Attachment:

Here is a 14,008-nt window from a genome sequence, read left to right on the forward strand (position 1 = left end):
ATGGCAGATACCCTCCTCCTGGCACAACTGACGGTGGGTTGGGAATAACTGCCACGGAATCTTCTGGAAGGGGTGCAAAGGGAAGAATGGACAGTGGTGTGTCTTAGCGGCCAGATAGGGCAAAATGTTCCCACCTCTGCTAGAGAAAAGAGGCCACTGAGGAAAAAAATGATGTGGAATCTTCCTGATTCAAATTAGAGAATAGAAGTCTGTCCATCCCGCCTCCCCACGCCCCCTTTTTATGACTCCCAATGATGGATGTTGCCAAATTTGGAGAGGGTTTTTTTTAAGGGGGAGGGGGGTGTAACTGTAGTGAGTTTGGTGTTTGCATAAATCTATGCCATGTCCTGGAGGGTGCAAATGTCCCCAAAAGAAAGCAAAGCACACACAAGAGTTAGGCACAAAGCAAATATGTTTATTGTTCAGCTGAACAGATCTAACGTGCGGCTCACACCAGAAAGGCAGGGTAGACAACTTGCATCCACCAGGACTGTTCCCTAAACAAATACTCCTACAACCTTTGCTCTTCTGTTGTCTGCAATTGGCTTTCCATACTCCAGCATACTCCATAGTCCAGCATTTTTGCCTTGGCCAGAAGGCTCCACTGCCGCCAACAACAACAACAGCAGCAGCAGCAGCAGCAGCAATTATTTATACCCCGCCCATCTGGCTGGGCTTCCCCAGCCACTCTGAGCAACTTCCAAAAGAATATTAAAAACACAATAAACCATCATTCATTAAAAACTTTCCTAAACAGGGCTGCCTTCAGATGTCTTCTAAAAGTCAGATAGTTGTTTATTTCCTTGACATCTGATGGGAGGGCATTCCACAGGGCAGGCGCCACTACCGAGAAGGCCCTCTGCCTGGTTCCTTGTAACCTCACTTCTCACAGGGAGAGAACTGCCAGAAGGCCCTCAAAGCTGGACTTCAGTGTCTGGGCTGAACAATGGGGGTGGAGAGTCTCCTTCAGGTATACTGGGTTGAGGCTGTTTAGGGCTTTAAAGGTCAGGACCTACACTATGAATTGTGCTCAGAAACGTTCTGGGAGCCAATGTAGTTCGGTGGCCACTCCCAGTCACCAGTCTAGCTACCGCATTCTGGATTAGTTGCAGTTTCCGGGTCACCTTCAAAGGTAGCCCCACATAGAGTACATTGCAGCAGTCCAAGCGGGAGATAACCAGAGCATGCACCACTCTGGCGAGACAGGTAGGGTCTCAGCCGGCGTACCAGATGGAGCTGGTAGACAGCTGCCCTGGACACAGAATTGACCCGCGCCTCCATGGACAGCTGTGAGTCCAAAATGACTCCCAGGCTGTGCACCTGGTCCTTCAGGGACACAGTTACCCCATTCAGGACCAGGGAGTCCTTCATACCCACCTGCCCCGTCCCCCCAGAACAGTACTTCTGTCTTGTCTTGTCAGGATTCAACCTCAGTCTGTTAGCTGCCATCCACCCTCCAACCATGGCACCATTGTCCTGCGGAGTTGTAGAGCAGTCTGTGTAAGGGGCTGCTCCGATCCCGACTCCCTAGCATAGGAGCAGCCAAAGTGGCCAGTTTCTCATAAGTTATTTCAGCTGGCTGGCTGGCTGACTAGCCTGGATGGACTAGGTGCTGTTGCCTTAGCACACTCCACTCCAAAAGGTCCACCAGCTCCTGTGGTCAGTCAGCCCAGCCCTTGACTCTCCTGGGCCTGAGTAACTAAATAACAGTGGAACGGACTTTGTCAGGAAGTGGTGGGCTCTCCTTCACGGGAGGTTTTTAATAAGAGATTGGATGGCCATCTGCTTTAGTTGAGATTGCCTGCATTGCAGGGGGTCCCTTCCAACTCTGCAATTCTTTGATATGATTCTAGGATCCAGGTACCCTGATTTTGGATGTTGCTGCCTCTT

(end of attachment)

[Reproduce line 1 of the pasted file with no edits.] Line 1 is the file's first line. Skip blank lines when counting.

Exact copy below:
Here is a 14,008-nt window from a genome sequence, read left to right on the forward strand (position 1 = left end):